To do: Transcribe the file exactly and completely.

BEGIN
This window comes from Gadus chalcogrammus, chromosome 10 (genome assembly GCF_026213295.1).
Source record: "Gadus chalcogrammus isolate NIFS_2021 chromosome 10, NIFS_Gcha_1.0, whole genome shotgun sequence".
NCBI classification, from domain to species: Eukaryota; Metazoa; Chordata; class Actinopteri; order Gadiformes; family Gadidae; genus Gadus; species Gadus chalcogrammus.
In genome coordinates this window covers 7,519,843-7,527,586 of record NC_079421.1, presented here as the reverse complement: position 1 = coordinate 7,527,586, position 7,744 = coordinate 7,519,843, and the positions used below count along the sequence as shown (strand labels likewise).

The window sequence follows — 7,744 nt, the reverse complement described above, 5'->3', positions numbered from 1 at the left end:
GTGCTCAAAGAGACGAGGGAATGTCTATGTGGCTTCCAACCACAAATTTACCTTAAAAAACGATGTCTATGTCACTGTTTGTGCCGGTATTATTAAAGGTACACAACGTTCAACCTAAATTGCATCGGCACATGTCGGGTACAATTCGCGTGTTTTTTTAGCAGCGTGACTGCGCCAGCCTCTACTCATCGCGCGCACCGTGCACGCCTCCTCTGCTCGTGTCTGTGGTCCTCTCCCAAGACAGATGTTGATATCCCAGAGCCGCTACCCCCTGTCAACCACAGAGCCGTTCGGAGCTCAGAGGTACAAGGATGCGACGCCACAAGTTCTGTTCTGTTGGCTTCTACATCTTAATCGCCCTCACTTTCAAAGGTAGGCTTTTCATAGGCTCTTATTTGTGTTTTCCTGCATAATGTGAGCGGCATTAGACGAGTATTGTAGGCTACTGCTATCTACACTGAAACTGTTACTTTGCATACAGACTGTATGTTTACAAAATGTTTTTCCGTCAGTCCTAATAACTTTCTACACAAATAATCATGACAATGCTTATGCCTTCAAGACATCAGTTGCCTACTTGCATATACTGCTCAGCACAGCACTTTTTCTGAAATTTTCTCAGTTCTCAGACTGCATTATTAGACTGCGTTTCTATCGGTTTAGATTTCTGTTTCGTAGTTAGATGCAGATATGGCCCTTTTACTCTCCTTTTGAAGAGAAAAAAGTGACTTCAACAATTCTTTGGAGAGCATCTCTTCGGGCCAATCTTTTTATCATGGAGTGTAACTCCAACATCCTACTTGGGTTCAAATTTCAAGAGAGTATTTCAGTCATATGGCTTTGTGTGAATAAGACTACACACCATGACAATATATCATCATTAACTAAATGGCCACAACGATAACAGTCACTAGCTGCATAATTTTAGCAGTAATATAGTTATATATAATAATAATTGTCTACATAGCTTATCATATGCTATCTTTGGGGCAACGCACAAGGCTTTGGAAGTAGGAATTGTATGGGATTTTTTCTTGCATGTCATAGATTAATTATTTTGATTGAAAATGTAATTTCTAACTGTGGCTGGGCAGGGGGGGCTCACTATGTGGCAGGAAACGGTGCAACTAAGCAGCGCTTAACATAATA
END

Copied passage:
This window comes from Gadus chalcogrammus, chromosome 10 (genome assembly GCF_026213295.1).
Source record: "Gadus chalcogrammus isolate NIFS_2021 chromosome 10, NIFS_Gcha_1.0, whole genome shotgun sequence".
NCBI classification, from domain to species: Eukaryota; Metazoa; Chordata; class Actinopteri; order Gadiformes; family Gadidae; genus Gadus; species Gadus chalcogrammus.
In genome coordinates this window covers 7,519,843-7,527,586 of record NC_079421.1, presented here as the reverse complement: position 1 = coordinate 7,527,586, position 7,744 = coordinate 7,519,843, and the positions used below count along the sequence as shown (strand labels likewise).

The window sequence follows — 7,744 nt, the reverse complement described above, 5'->3', positions numbered from 1 at the left end:
GTGCTCAAAGAGACGAGGGAATGTCTATGTGGCTTCCAACCACAAATTTACCTTAAAAAACGATGTCTATGTCACTGTTTGTGCCGGTATTATTAAAGGTACACAACGTTCAACCTAAATTGCATCGGCACATGTCGGGTACAATTCGCGTGTTTTTTTAGCAGCGTGACTGCGCCAGCCTCTACTCATCGCGCGCACCGTGCACGCCTCCTCTGCTCGTGTCTGTGGTCCTCTCCCAAGACAGATGTTGATATCCCAGAGCCGCTACCCCCTGTCAACCACAGAGCCGTTCGGAGCTCAGAGGTACAAGGATGCGACGCCACAAGTTCTGTTCTGTTGGCTTCTACATCTTAATCGCCCTCACTTTCAAAGGTAGGCTTTTCATAGGCTCTTATTTGTGTTTTCCTGCATAATGTGAGCGGCATTAGACGAGTATTGTAGGCTACTGCTATCTACACTGAAACTGTTACTTTGCATACAGACTGTATGTTTACAAAATGTTTTTCCGTCAGTCCTAATAACTTTCTACACAAATAATCATGACAATGCTTATGCCTTCAAGACATCAGTTGCCTACTTGCATATACTGCTCAGCACAGCACTTTTTCTGAAATTTTCTCAGTTCTCAGACTGCATTATTAGACTGCGTTTCTATCGGTTTAGATTTCTGTTTCGTAGTTAGATGCAGATATGGCCCTTTTACTCTCCTTTTGAAGAGAAAAAAGTGACTTCAACAATTCTTTGGAGAGCATCTCTTCGGGCCAATCTTTTTATCATGGAGTGTAACTCCAACATCCTACTTGGGTTCAAATTTCAAGAGAGTATTTCAGTCATATGGCTTTGTGTGAATAAGACTACACACCATGACAATATATCATCATTAACTAAATGGCCACAACGATAACAGTCACTAGCTGCATAATTTTAGCAGTAATATAGTTATATATAATAATAATTGTCTACATAGCTTATCATATGCTATCTTTGGGGCAACGCACAAGGCTTTGGAAGTAGGAATTGTATGGGATTTTTTCTTGCATGTCATAGATTAATTATTTTGATTGAAAATGTAATTTCTAACTGTGGCTGGGCAGGGGGGGCTCACTATGTGGCAGGAAACGGTGCAACTAAGCAGCGCTTAACATAATA